February 2009 Archives
Now I just have to hope that it doesn't get canceled.
One reason for my decision was that all too many people advised me not to do it. Perhaps, like many other novelists, I tend to do the exact opposite of what I am told. If people are telling me -- and especially if they are warning me -- "Don't go there," "Don't do that," I tend to want to "go there" and "do that." It's in my nature, you might say, as a novelist. Novelists are a special breed. They cannot genuinely trust anything they have not seen with their own eyes or touched with their own hands.
And that is why I am here. I chose to come here rather than stay away. I chose to see for myself rather than not to see. I chose to speak to you rather than to say nothing.
Please do allow me to deliver one very personal message. It is something that I always keep in mind while I am writing fiction. I have never gone so far as to write it on a piece of paper and paste it to the wall: rather, it is carved into the wall of my mind, and it goes something like this:
"Between a high, solid wall and an egg that breaks against it, I will always stand on the side of the egg."
The full text of his statement can be found here.
Today's case is a doosy as well. A divorced man in his 50s married a young Vietnamese woman, had two children, gave them to his ex-wife to raise, then divorced the Vietnamese woman. When the mother sued for custody, the court granted the father full custody, citing that the children "lacked awareness of their mother." But, they are granting the mother weekly visitation rights...yeah, I don't get it.
Very good read.
Here is an example greeting:
jknight: Kusheh, Howdy body?
aristotle: Dee Body fine fine. Howdy day?
jknight: Tell Got tank you. OK, a de go naw
aristotle: Arayt, wi go tok bak
Korea has adopted this barbarous celebration and given it a little twist. Instead of the man blowing $156 on flowers, cards, and jewelry, Korean ladies have to buy ever-more-expensive and elaborate chocolate gifts for their boyfriends.
According to some dribble I saw on CNN last night, around the world, some 85% of all Valentine's gifts are purchased by women, so maybe the Korean take is not so uncommon globally.
When people ignore the preponderance of science, I am agitated, chagrined. Question science, certainly. Science demands that you question it. Nearly every theory can be improved by the right question, by one clever man or woman disagreeing with the conclusion of her peers.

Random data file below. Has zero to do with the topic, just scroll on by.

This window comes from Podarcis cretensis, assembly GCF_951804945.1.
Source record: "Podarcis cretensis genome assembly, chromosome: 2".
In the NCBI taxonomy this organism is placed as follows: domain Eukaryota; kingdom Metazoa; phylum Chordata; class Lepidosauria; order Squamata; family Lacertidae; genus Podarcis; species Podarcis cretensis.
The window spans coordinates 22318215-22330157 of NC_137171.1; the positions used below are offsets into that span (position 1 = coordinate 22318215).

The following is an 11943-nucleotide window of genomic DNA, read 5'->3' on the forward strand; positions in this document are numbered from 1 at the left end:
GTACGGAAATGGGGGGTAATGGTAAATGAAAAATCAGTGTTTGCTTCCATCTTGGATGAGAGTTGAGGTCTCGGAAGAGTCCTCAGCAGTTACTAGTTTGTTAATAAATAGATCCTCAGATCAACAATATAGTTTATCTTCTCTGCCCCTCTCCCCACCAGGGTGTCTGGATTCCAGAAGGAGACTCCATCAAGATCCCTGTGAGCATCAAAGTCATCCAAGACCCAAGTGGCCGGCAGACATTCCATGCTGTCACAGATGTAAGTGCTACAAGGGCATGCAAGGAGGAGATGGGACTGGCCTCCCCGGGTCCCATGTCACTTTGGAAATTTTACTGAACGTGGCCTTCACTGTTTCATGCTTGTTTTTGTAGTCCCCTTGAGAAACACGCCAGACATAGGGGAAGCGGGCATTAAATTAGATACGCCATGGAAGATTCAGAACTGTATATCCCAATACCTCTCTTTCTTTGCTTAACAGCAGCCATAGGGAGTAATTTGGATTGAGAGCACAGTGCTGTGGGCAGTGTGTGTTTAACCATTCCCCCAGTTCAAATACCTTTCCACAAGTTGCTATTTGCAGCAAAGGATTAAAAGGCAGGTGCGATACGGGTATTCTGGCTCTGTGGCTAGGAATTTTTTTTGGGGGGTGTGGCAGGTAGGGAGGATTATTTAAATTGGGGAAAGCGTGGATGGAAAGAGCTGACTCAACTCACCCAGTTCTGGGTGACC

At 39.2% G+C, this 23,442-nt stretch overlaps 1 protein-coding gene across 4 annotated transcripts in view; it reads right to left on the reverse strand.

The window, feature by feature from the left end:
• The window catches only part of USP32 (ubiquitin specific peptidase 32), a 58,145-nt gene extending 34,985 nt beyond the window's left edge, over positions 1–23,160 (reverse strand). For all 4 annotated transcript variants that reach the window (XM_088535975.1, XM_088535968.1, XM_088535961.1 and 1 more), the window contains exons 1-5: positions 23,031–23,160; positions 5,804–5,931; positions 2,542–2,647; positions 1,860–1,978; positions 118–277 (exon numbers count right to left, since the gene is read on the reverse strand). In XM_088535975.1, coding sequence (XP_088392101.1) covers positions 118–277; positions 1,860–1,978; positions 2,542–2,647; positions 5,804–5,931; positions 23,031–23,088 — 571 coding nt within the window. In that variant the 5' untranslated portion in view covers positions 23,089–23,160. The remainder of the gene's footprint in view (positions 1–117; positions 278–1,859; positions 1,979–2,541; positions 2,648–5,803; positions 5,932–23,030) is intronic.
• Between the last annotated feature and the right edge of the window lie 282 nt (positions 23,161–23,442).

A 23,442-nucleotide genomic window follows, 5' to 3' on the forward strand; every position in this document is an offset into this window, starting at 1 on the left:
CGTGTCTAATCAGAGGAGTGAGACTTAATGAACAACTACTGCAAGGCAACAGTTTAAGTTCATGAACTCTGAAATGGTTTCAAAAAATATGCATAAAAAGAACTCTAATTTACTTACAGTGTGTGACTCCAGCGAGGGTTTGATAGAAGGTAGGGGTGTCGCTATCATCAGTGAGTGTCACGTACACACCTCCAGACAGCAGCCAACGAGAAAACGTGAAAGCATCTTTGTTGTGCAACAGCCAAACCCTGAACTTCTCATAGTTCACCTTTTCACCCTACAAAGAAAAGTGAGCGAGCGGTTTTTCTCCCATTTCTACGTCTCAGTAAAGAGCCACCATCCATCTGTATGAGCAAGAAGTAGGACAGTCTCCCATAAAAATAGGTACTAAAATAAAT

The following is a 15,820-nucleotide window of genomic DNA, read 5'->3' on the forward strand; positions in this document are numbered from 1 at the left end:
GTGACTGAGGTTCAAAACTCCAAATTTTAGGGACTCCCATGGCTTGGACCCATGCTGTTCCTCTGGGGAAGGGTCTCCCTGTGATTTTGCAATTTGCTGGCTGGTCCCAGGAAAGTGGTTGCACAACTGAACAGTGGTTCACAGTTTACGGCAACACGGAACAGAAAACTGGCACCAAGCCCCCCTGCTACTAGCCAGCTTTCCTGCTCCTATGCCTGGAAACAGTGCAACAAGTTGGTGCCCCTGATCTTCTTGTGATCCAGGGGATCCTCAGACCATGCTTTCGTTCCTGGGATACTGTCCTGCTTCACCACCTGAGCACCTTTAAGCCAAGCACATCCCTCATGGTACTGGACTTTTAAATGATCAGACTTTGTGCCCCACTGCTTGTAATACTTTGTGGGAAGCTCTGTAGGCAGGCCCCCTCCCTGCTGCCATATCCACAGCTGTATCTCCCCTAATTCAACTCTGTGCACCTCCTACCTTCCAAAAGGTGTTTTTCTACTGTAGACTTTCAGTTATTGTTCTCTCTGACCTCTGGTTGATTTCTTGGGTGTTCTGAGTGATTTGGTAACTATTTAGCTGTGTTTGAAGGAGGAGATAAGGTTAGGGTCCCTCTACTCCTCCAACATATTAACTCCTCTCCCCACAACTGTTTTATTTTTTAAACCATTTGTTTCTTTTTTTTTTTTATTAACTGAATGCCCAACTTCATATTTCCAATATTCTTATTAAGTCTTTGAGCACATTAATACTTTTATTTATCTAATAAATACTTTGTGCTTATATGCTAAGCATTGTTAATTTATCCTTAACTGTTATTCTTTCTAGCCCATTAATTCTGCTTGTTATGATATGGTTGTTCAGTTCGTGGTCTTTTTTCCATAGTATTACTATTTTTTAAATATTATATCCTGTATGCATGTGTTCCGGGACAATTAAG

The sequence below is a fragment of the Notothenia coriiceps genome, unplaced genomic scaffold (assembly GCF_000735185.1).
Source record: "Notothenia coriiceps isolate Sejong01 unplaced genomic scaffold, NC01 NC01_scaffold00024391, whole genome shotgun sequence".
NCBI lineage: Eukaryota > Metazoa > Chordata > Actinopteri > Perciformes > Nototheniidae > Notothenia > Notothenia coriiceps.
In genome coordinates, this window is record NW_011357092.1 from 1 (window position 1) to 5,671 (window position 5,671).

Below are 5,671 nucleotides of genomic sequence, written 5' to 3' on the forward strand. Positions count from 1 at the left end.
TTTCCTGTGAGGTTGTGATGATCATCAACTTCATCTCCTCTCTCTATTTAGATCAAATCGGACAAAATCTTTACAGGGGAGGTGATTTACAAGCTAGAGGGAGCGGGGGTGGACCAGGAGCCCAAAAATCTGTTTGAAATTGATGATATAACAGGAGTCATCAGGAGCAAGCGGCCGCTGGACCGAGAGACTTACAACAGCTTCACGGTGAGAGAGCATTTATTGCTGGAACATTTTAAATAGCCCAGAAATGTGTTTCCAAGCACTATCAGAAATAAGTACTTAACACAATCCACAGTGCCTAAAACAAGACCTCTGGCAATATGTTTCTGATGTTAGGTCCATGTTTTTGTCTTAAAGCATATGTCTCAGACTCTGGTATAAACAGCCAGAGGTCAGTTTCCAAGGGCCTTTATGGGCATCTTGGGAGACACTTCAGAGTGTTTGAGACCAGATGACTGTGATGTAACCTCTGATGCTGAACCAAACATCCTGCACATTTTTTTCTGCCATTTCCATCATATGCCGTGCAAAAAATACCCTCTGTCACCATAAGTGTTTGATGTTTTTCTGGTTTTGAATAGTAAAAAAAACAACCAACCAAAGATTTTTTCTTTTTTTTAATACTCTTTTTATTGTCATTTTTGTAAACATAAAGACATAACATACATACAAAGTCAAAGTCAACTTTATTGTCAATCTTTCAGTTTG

Which brings me to the tragic nexus of familial pain, fear and science that is the autism/MMR vaccine story. Never for a second do I loose sympathy with the families who are involved in this issue. The staggering rise in autism cases is something that demands answers. However, when people ignore study after study after study that discredits a theory out of fear, I cannot support them.
Consider this article that casts grave doubts of the very study that gave credence to the idea that vaccines may cause autism. That Dr. Wakefield was working with a lawyer preparing a case against the MMR vaccine, and that the medical records of the 12 children involved in his research discredit claims he made, there can be no faith in the theory he advocated. That this theory has led to a surge of measles cases around the industrialized world, and that children too young to be vaccinated have died from the actions of parents not getting the vaccine is inexcusable.
I could go on and on with this topic. And certainly one could raise many questions about anything I've said here. People should. That's how it works. When science is your religion, the only thing that is truly sacred is the scientific method itself.
Photo by Massoud Hossaini/AFP/Getty Images.
Next up, the hotel. After staying in the Park Lane Sheraton, central London on Piccadilly, in an executive room I was, umm, spoiled. I knew the Freetown hotel would be different but I wasn't expecting a thin sheet covering a plastic wrapped hard mattress sitting on a bed three inches off the floor. But after the flight and a few beers I was tired and the bed began to look good. Thanks to the few beers I wake up in the middle of the night. I proceed to stub my toe on a 2 inch high piece of wood blocking off my entire bathroom door. I curse at the wood trying to figure out why it is there. I devise a plan involving either a crowbar or a blow torch and a monkey, every good plan has a monkey. Then this morning when my shower floods my bathroom and the wood keeps the water from going into the rest of my room I begin to understand why and decide to nix the plan, except for the monkey. Welcome to West Africa.
Book World will remain a distinct entity online. I hope that this means the weekly podcast survives.
It is a sobering realization to see just how much we (i.e. Americans) spend on the military. Almost 50% of the world's defense dollars are American. I would imagine that if one adds in support given to Israel, South Korea and other nations for their defense budgets, the percentage would likely be over 50%.